The delicate U.S.-China relationship survived President Donald Trump’s first year in office without too many surprises. However, at the start of his second year in the White House, some dark clouds are hovering over the relationship.
Recent developments in Washington make one wonder whether some people in the U.S. government are actively seeking confrontation with China. On January 9, 2018, the House of Representatives passed the Taiwan Travel Act, indicating that it wants the U.S. government to “encourage” visits between U.S. and Taiwanese officials “at all levels”—including officials from the State Department and Defense Department. If the Senate were to pass a similar act, and if President Trump were to sign it into law, then the unofficial U.S.-Taiwan relationship would be upgraded to an official level, which would surely send U.S.-China relations into a tailspin. The Taiwan Travel Act arguably violates the 1979 Taiwan Relations Act, a U.S. law which set up the American Institute in Taiwan as a “nongovernmental entity” to promote “commercial, cultural and other relations” between the United States and Taiwan.
The House passed “Taiwan Travel Act” on the heels of President Trump’s signing of the 2018 National Defense Authorization Act in December 2017. The act contains some important items related to Taiwan. For example, it suggests that the United States “should” invite Taiwan to joint military exercises with the U.S. military and consider the advisability and feasibility of reestablishing port of call exchanges between the U.S. and Taiwan navies. This undoubtedly raises a big red flag in U.S.-China relations.
Taiwan is not the only issue which the United States is using to irritate China now. While complaining about unfair Chinese trade practices and threatening a trade war with China, the Trump administration ignores the fact that the U.S. market is not completely open to China. Before Trump took office, he met in New York with Alibaba’s Jack Ma, who agreed to help Trump create jobs. However, earlier this month Ma’s Ant Financial was forced to withdraw its offer to buy money-transfer company MoneyGram. Ma reportedly lobbied Trump officials for months for this merger, pledging to create jobs in the United States, but some members of Congress expressed concerns that the Chinese government had a 15 percent stake in Ant, a claim that Ant denies. Consequently the Committee on Foreign Investment in the United States blocked the bid on national-security grounds. Last year, Congress advised the committee to further scrutinize acquisitions of U.S. assets by China’s state owned businesses or firms with ties to the Chinese government.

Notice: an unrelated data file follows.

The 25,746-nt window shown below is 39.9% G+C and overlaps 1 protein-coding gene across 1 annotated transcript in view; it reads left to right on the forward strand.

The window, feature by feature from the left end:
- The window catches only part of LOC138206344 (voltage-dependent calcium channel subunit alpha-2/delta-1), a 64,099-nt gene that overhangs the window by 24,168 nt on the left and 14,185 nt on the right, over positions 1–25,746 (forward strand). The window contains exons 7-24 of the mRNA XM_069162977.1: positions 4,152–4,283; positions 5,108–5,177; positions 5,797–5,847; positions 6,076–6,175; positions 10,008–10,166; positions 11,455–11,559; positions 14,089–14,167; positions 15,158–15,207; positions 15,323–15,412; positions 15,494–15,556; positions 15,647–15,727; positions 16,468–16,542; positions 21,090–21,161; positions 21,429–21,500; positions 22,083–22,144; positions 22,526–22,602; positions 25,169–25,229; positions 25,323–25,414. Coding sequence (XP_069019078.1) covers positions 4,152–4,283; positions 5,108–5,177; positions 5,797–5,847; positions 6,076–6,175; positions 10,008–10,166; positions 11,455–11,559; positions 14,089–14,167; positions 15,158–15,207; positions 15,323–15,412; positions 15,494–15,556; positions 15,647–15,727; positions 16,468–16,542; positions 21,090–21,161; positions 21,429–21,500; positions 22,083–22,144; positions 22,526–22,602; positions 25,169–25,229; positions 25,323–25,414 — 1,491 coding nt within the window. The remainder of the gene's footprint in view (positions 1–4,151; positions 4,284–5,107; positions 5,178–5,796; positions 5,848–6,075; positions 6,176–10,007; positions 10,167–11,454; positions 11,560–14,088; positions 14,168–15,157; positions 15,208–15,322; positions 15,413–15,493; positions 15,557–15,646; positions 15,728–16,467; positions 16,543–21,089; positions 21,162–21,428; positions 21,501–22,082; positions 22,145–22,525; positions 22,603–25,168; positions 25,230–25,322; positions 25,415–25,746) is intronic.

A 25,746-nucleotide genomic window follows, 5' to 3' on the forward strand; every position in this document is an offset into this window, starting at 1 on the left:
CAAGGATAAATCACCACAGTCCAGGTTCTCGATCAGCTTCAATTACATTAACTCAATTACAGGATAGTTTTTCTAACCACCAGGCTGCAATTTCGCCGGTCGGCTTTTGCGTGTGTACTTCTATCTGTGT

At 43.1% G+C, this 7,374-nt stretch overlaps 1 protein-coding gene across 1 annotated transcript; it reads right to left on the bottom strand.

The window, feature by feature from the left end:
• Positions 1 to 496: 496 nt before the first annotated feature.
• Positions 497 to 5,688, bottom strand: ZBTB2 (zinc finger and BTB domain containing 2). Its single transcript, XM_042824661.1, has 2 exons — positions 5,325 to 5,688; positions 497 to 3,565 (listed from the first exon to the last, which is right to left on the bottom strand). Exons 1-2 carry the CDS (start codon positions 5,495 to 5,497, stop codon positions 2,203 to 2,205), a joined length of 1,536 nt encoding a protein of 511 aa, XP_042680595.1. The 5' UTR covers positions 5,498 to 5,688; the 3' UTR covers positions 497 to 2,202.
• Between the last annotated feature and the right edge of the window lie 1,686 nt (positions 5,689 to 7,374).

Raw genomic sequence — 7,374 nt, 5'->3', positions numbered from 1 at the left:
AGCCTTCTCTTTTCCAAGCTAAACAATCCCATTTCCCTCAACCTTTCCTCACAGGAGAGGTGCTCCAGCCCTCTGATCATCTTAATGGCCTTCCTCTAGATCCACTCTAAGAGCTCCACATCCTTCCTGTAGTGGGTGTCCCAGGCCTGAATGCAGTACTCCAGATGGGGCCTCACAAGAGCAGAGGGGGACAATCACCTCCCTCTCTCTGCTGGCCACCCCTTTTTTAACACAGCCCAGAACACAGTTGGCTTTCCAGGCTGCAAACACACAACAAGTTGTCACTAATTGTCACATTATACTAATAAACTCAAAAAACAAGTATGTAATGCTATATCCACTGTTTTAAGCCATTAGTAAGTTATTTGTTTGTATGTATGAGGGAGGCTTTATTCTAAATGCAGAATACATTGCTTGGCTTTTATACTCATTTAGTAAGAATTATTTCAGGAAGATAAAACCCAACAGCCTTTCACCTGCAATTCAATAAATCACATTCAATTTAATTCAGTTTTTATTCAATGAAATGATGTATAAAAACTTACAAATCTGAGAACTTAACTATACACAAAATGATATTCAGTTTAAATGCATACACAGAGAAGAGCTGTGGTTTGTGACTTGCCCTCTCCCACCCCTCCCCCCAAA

Other Chinese businesses such as Huawei and ZTE also hit the wall recently in their plan to expand business in the U.S. Huawei is a multinational telecommunications company but has had difficulty entering the U.S. market because its founder Ren Zhengfei was a former People’s Liberation Army soldier. No convincing evidence has been produced to show that Huawei has ties to the Chinese military.
Deep trouble is also spilling to the strategic field. The new National Defense Strategy that was released last Friday identifies China and Russia as America’s biggest threats, replacing terrorism for the first time since 9/11. The document points to China’s military actions in the South China Sea as evidence of Beijing’s aggressiveness. But China and other claimants in the region have been working to lower tensions, and most notably relations between China and the Philippines have greatly improved over the past couple of years.
In the Washington policy and think-tank circles, there used to be two camps regarding U.S. approach towards China: the “panda-huggers” who promote engagement and friendly relations between the two powers, and the “dragon-slayers,” who advocate tough handling of China through deterrence, sanctions and military confrontation. The existence of the two camps and their rational debate have been healthy for U.S. policymaking. Today “dragon slayers” are sharpening their knives while “panda-huggers” seem to have either been sidelined or gone hiding.
There is an urgent need to return to a sensible and pragmatic approach to China based on common interests that has guided U.S. policy since President Nixon’s visit to China in 1972. The rise of China and President Xi Jinping’s strong leadership certainly present a serious challenge for the United States. But is poking China in the eye on issues like Taiwan and trade the best way to deal with China? Lack of public debate on China may lead to a short-sighted policy that will hurt American interests in the long term.
Amidst the turbulences, Trump and Xi spoke on the phone last week, suggesting that the two leaders are still committed to maintaining a stable relationship and settling the disputes through dialogue. Is the rapport between Trump and Xi strong enough to smooth bilateral ties? Prudence must prevail when conducting this most important bilateral relationship because the stakes are too high for the two countries as well as the international community.
Zhiqun Zhu, PhD, is a professor of political science and international relations at Bucknell University. He is a member of the National Committee on U.S.-China Relations. The views here are his own.